Absolutely Fabulous

It's a fashion jungle out there unless you have the right guide

Good luck, future owner of my ice-blue hoodie. Let me know how you manage to make it fabulous. I made a list in my transformation journal of all the things I now needed to buy: black pants, button-up shirts, a blazer. My new "uniform," per the Gap ad, was sleek and sophisticated black on bottom, white on top. This would, of course, require shopping. Not the fun, solitary kind I like to do, when no one is around to tell me not to buy a bright orange halter dress just because it's on sale, but the kind where there are multiple sizes brought into dressing rooms and talk of tailoring.

Harriet told me not to be frightened. At the end, she said, I would be happy.

"I want you to be able to walk into your closet with your eyes closed," she explained, "reach out and touch something, and be able to say, 'I am fabulous for owning this!'"

Upscale department stores such as Nordstrom and Barney's offer personal shopping as a complimentary service.
Upscale department stores such as Nordstrom and Barney's offer personal shopping as a complimentary service.
Personal shopper and self-described "transformationist" Harriet Gibbe (left) combs North Dallas businesswoman's closet for clothes "fabulous" enough to make the style cut.
Personal shopper and self-described "transformationist" Harriet Gibbe (left) combs North Dallas businesswoman's closet for clothes "fabulous" enough to make the style cut.

My new wardrobe sounded potentially great, until she told me I'd be a perfect fit for J. Crew, and Banana Republic and Neiman Marcus would have lots of great buys during their after-Christmas sales. How clothing stores named for stuffy white guys were going to make me fabulous, get me a book deal and a flat in London, I didn't know. But everything in my transformation journal was riding on it.


My transformation, incorporating sophistication and refinement into a wardrobe Harriet would later kindly call "daring" and "delightful," is not the typical Harriet project. Nobody has to force me to buy a bright red party dress, but many of Harriet's clients come to her to increase the "fun" in a dull or dated wardrobe. Dallas businesswoman Gwenna Brush had just such a problem, and she'd already been immersed in the Harriet Gibbe experience for a couple of months when I met her at her expansive, Mediterranean-style North Dallas home.

She answered the door in a tailored black suit and a polka-dotted blouse I recognized from up-and-coming designer Tory Burch. With chin-length, fluffy blond hair and a pair of mod rectangular glasses, Gwenna didn't exactly scream "fashion disaster." What could this petite woman possibly want with Harriet? She led me back to her dressing area, where I found that Gwenna had much more than just a transformation journal. She had a transformation table, right in the middle of this gargantuan closet that made my living room look like a nook with a chair.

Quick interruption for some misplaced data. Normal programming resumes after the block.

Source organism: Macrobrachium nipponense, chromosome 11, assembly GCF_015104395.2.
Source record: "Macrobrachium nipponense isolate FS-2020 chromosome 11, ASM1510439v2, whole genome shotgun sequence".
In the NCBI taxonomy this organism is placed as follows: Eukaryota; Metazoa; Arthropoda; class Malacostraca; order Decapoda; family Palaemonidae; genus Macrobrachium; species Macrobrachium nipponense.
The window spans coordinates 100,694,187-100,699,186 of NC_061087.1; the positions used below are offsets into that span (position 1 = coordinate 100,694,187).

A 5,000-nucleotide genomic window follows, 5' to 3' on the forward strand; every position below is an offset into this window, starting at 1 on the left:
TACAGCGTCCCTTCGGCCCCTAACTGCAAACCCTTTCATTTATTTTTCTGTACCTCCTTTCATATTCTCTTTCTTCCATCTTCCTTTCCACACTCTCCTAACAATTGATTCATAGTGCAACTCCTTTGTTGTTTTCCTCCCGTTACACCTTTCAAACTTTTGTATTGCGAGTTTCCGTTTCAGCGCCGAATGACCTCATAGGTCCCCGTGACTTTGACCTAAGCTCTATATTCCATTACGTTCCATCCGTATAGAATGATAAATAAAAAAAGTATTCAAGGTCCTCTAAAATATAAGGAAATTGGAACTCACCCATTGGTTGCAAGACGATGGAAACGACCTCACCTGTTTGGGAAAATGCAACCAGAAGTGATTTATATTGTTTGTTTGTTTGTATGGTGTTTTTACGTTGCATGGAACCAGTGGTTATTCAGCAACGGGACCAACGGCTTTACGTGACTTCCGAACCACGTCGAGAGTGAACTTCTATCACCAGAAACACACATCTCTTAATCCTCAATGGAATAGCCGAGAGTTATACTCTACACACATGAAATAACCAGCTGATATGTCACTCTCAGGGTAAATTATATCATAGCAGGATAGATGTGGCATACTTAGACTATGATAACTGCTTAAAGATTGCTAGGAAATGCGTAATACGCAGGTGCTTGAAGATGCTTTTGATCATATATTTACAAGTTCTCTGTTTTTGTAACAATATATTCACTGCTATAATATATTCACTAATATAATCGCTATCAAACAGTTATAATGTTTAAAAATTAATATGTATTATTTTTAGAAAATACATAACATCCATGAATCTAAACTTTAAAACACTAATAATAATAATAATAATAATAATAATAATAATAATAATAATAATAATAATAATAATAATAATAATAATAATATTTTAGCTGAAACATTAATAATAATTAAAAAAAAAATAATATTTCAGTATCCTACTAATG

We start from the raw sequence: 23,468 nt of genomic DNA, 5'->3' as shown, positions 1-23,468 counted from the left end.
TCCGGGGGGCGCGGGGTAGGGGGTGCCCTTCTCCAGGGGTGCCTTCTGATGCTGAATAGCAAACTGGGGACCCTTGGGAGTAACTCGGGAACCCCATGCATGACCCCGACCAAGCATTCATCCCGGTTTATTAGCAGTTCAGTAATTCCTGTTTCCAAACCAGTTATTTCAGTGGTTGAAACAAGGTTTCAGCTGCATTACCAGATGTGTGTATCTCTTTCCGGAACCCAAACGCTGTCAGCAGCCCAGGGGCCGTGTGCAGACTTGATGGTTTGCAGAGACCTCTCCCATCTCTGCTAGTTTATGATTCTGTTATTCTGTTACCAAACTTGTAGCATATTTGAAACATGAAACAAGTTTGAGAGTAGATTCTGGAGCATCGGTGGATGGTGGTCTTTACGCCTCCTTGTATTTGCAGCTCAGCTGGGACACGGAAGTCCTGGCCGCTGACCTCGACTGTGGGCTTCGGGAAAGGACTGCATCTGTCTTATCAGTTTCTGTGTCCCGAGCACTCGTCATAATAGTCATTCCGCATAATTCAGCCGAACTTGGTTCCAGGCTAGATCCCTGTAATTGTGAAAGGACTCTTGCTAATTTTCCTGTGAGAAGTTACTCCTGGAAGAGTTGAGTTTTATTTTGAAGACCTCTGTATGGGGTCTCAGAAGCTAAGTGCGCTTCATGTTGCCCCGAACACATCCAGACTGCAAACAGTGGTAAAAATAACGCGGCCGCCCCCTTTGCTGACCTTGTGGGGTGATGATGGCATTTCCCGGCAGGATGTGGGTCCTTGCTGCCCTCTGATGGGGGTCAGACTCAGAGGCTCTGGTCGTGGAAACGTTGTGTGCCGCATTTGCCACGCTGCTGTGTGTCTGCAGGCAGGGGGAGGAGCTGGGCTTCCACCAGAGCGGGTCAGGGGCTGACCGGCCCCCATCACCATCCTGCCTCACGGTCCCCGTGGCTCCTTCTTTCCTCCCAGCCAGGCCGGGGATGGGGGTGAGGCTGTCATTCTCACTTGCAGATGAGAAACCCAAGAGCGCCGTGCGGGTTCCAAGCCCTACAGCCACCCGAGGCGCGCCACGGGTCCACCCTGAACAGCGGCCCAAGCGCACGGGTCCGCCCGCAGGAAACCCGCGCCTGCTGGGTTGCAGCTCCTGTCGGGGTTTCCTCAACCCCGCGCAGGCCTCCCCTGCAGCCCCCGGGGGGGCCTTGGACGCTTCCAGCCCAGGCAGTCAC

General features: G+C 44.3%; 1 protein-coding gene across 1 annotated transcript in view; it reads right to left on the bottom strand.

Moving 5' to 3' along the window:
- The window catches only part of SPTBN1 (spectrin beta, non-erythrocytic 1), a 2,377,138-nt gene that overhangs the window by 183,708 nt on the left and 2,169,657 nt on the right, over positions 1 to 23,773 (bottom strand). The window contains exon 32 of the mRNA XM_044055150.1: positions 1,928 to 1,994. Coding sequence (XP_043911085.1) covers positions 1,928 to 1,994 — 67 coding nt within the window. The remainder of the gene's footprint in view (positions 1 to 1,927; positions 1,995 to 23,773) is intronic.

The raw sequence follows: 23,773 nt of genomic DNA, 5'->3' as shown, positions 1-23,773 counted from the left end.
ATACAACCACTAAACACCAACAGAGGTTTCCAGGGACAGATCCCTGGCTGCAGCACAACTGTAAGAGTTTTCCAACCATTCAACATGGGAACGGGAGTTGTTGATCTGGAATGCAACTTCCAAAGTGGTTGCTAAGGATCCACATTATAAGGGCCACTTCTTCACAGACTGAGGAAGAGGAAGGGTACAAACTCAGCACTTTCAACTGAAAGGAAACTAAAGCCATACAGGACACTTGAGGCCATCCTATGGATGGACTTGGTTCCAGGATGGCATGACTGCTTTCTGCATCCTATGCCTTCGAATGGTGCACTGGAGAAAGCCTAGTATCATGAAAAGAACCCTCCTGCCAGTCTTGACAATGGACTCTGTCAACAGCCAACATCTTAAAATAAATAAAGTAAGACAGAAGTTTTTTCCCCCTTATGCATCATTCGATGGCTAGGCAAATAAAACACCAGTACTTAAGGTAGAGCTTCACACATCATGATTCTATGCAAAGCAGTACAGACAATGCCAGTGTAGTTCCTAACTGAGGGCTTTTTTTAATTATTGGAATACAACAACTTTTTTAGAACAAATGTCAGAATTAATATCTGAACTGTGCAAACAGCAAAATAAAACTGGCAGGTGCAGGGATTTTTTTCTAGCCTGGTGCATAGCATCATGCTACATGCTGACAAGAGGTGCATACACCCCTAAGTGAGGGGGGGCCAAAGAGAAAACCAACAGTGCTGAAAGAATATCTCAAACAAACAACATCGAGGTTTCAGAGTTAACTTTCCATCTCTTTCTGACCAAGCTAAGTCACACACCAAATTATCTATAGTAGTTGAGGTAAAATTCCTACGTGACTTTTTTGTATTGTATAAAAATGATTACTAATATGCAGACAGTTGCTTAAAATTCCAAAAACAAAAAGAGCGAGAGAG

Under glass, Gwenna had pasted together photos of yoga pants, shots of beachfront sunsets and skies full of clouds. She wanted to relax. As the owner of her own incentive travel company, Gwenna was a nonstop woman with a schedule full of business luncheons and hours-long teleconferences. Worrying about what to put on in the morning was probably not something Gwenna was keen on stressing about, given all the other things on her plate. She needed—and, as far as I could tell, had—a simple, sophisticated wardrobe ready to mix-and-match.

But as Harriet pulled boxy jackets and lovely—but totally wrong for Gwenna—vintage suits handed down from Gwenna's mother-in-law from their hangers, I saw that the Tory Burch-clad woman standing in this closet hadn't existed a few months ago.

"I didn't have a lot of femininity," Gwenna told me, of her pre-Harriet wardrobe. "Harriet gave me permission to show my figure." A couple of months of shopping with Harriet brought home nipped-and-tucked suits and daring V-necked blouses. At first, Gwenna admitted, "I was a little scared." But a little fear goes a long way with Harriet, who thrives on taking people out of their fashion comfort zones. After all, she had me walking into stores that used actual wooden hangers to display their clothes.

Harriet and I started off our first shopping trip with a two-hour binge at NorthPark Center, where the primary destination was J. Crew for shirts and, possibly, a "fabulous" pair of black slacks. Whereas I'd have shuffled into the store, done a lap around the button-ups and decided I didn't belong in a preppy place like this, Harriet made herself a presence from the second we walked in.

"We're going to find some fabulous shirts," Harriet told the salesgirl. "And maybe some pants, but we're just going to zip around here and have a look." It took her all of two seconds to scoop up a couple of items and have a dressing room started.

Before I knew it, I was living the nightmare, trapped with rows of collared shirts blocking my only exit. As an afterthought, Harriet had added a gray sweater, which had been bunched up on the sale table doing its best to look cute. "I think this is you," she said. If I am a gray sweater, I thought, then everything I know is wrong.

But I was a gray sweater. I was a gray sweater over a blue velvet vest over a crisp white shirt. I was also a black striped shirt with that extra button undone for a little cleavage action. As I stood on a dressing stool and looked at myself in a three-way mirror with Harriet grinning behind me, I had a revelation: I was J. Crew.

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